To kiss or not to kiss? Impact of final kissing-balloon inflation on early and long-term results of percutaneous coronary intervention for bifurcation lesions
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- Biondi-Zoccai, G., Sheiban, I., De Servi, S. et al. Heart Vessels (2014) 29: 732. doi:10.1007/s00380-013-0416-0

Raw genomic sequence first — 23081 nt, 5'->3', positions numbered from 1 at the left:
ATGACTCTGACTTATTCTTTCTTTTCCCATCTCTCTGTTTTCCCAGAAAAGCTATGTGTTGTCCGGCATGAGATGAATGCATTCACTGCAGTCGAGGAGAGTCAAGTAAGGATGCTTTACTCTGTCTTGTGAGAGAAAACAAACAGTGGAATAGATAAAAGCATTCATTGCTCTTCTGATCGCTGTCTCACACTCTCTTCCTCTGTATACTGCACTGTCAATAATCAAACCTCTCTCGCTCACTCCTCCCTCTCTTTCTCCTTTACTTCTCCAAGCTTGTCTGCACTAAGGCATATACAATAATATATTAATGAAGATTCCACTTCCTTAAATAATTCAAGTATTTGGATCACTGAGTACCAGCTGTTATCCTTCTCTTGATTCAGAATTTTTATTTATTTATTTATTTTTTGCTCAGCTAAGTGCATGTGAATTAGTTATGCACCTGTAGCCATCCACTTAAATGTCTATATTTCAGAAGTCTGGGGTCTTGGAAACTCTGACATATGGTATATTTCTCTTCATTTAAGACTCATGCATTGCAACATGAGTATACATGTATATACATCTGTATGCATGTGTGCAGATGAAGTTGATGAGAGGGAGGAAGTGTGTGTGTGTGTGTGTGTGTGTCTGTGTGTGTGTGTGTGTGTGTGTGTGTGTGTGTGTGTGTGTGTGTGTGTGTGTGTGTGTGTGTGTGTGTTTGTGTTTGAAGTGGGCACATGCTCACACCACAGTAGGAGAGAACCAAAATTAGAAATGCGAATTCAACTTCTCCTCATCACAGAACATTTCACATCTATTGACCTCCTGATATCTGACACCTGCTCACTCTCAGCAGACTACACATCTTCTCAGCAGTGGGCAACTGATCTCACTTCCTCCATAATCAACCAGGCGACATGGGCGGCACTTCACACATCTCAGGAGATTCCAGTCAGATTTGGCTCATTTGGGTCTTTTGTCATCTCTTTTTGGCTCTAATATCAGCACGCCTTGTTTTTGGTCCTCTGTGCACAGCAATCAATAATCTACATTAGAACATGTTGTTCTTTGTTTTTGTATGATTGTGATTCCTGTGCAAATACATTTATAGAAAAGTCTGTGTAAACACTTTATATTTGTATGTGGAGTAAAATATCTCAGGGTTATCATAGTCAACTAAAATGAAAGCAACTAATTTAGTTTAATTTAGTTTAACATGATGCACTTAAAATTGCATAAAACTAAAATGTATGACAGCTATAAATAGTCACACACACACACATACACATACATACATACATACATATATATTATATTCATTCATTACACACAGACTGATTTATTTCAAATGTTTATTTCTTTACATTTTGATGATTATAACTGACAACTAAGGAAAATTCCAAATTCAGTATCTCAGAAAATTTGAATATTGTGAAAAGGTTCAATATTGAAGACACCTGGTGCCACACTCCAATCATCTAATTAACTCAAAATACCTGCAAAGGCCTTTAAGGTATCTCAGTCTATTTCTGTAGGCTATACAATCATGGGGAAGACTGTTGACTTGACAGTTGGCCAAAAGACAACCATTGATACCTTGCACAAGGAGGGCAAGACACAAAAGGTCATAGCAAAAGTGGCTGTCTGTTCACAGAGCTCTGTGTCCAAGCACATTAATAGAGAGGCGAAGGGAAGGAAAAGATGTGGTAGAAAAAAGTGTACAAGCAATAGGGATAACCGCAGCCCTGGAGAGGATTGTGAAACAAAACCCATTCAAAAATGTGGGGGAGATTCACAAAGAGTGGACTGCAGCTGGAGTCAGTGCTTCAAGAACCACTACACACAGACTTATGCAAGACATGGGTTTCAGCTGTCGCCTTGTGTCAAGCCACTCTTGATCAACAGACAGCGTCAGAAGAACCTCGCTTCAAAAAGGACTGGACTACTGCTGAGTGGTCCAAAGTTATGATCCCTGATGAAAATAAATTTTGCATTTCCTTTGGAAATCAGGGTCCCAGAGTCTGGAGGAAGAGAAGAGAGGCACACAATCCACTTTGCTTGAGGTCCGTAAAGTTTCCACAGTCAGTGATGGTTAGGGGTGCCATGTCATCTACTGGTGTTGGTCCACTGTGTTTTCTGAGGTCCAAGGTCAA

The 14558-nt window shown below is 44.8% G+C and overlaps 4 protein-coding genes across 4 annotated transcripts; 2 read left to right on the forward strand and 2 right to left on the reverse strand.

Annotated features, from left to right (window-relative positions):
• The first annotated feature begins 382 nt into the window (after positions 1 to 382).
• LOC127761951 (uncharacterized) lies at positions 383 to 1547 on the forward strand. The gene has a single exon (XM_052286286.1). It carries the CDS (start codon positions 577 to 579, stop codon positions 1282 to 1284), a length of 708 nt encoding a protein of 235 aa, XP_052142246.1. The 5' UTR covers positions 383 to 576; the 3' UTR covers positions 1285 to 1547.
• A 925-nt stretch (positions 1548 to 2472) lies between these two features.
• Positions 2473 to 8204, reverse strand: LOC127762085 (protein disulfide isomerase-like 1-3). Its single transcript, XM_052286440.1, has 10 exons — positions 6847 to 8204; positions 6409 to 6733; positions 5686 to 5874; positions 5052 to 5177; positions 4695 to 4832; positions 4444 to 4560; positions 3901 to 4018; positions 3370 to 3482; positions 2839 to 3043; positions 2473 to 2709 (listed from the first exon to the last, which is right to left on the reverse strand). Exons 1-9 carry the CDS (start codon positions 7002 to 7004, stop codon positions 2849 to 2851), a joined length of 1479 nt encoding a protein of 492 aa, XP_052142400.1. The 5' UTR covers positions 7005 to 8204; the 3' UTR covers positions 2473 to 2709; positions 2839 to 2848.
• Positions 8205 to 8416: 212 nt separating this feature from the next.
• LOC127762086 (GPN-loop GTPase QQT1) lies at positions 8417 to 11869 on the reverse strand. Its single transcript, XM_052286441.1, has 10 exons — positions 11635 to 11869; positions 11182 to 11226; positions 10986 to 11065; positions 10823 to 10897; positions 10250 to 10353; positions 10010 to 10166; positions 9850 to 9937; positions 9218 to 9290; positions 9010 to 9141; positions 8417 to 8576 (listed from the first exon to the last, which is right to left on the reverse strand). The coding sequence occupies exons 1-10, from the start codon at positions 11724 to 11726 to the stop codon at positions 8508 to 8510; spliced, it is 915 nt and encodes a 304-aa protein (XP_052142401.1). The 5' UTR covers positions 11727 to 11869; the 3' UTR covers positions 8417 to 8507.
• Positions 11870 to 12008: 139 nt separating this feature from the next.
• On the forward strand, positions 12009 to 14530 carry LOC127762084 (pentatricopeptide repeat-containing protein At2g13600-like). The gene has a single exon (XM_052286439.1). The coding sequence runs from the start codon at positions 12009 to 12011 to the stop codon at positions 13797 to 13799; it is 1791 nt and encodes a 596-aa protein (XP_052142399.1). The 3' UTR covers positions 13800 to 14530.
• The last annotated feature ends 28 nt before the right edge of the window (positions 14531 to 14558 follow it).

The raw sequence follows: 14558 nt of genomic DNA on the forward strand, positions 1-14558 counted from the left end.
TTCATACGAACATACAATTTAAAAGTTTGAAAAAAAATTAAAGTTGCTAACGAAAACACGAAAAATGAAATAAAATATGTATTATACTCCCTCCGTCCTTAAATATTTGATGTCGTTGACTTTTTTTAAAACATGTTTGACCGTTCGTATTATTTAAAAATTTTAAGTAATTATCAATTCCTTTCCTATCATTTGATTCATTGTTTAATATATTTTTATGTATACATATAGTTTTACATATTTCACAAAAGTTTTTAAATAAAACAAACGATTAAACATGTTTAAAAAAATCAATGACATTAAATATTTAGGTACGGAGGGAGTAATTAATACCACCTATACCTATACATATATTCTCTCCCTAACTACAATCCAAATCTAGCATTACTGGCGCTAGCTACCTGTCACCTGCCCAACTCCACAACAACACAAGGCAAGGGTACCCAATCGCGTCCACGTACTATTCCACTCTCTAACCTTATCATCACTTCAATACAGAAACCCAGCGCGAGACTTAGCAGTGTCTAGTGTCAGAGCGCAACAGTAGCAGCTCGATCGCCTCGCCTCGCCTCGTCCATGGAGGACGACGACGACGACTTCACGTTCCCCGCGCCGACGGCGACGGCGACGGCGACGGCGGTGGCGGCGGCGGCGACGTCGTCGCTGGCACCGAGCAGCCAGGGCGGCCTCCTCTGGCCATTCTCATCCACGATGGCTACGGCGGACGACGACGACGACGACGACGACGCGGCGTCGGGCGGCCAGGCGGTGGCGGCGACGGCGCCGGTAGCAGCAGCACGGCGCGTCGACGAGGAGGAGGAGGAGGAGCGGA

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Final kissing-balloon inflation is often recommended for percutaneous coronary intervention (PCI) of bifurcation lesions. However, randomized trials focusing on kissing inflation have not confirmed its beneficial impact. We compared outcomes of kissing inflation for PCI of bifurcation lesions, explicitly stratifying results according to stenting strategy. Patients undergoing bifurcation PCI were retrospectively enrolled. Subjects receiving final kissing inflation were compared with those not undergoing kissing inflation, after stratification for a single-stent technique. The primary end point was the long-term rate of major adverse cardiac events (MACE, i.e., death, myocardial infarction, or target lesion revascularization (TLR)). A total of 4314 patients were included: 1176 (27.3 %) treated with a single stent and kissing inflation, 1637 (37.9 %) with a single stent but no kissing, 1072 (24.8 %) with two stents and kissing, and 429 (9.9 %) with two stents but no kissing. At unadjusted analyses kissing was associated with fewer short-term MACE and deaths in the two-stent group, and with fewer long-term MACE, cardiac deaths, and side-branch TLR in the two-stent group (all P < 0.05). Conversely, kissing appeared detrimental after single stenting. However, after multivariable analyses, kissing no longer significantly affected the risk of adverse events, with the exception of the risk of side-branch TLR, which was lower in those receiving two stents and final kissing inflation (hazard ratio = 0.52, 95 % confidence interval 0.30–0.90, P = 0.020). Kissing inflation can be avoided in bifurcation lesions uneventfully treated with single-stent PCI. However, final kissing-balloon inflation appears beneficial in reducing the risk of side-branch repeat revascularization after using a two-stent strategy.